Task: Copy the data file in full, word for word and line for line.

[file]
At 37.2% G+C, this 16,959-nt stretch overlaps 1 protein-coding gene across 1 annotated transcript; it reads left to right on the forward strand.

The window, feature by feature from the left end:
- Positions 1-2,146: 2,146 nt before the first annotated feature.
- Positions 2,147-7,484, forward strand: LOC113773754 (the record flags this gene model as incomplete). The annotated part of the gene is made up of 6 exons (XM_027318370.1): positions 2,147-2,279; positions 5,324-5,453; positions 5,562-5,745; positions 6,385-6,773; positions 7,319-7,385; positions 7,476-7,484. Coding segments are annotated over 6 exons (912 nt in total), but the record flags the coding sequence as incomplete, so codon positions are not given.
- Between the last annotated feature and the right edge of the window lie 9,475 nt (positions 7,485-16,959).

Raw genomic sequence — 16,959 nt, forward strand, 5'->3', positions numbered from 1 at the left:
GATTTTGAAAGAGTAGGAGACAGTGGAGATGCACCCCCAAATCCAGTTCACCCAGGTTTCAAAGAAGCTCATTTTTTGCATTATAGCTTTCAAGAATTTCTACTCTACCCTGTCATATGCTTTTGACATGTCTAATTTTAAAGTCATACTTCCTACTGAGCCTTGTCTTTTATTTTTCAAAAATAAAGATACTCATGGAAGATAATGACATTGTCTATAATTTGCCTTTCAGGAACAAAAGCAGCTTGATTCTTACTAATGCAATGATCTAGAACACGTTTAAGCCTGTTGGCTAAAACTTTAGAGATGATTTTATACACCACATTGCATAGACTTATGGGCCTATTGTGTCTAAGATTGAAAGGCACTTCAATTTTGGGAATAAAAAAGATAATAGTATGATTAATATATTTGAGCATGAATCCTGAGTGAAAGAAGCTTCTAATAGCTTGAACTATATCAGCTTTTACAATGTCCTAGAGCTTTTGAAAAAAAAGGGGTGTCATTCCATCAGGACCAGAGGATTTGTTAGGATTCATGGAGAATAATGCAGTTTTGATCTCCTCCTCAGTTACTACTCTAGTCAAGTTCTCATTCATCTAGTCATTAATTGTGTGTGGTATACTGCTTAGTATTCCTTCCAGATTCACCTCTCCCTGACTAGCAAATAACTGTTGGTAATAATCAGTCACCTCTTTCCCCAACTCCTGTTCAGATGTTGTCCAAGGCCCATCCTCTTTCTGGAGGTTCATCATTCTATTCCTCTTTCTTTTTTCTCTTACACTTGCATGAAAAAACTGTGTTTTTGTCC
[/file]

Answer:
At 37.2% G+C, this 16,959-nt stretch overlaps 1 protein-coding gene across 1 annotated transcript; it reads left to right on the forward strand.

The window, feature by feature from the left end:
- Positions 1-2,146: 2,146 nt before the first annotated feature.
- Positions 2,147-7,484, forward strand: LOC113773754 (the record flags this gene model as incomplete). The annotated part of the gene is made up of 6 exons (XM_027318370.1): positions 2,147-2,279; positions 5,324-5,453; positions 5,562-5,745; positions 6,385-6,773; positions 7,319-7,385; positions 7,476-7,484. Coding segments are annotated over 6 exons (912 nt in total), but the record flags the coding sequence as incomplete, so codon positions are not given.
- Between the last annotated feature and the right edge of the window lie 9,475 nt (positions 7,485-16,959).

Raw genomic sequence — 16,959 nt, forward strand, 5'->3', positions numbered from 1 at the left:
GATTTTGAAAGAGTAGGAGACAGTGGAGATGCACCCCCAAATCCAGTTCACCCAGGTTTCAAAGAAGCTCATTTTTTGCATTATAGCTTTCAAGAATTTCTACTCTACCCTGTCATATGCTTTTGACATGTCTAATTTTAAAGTCATACTTCCTACTGAGCCTTGTCTTTTATTTTTCAAAAATAAAGATACTCATGGAAGATAATGACATTGTCTATAATTTGCCTTTCAGGAACAAAAGCAGCTTGATTCTTACTAATGCAATGATCTAGAACACGTTTAAGCCTGTTGGCTAAAACTTTAGAGATGATTTTATACACCACATTGCATAGACTTATGGGCCTATTGTGTCTAAGATTGAAAGGCACTTCAATTTTGGGAATAAAAAAGATAATAGTATGATTAATATATTTGAGCATGAATCCTGAGTGAAAGAAGCTTCTAATAGCTTGAACTATATCAGCTTTTACAATGTCCTAGAGCTTTTGAAAAAAAAGGGGTGTCATTCCATCAGGACCAGAGGATTTGTTAGGATTCATGGAGAATAATGCAGTTTTGATCTCCTCCTCAGTTACTACTCTAGTCAAGTTCTCATTCATCTAGTCATTAATTGTGTGTGGTATACTGCTTAGTATTCCTTCCAGATTCACCTCTCCCTGACTAGCAAATAACTGTTGGTAATAATCAGTCACCTCTTTCCCCAACTCCTGTTCAGATGTTGTCCAAGGCCCATCCTCTTTCTGGAGGTTCATCATTCTATTCCTCTTTCTTTTTTCTCTTACACTTGCATGAAAAAACTGTGTTTTTGTCC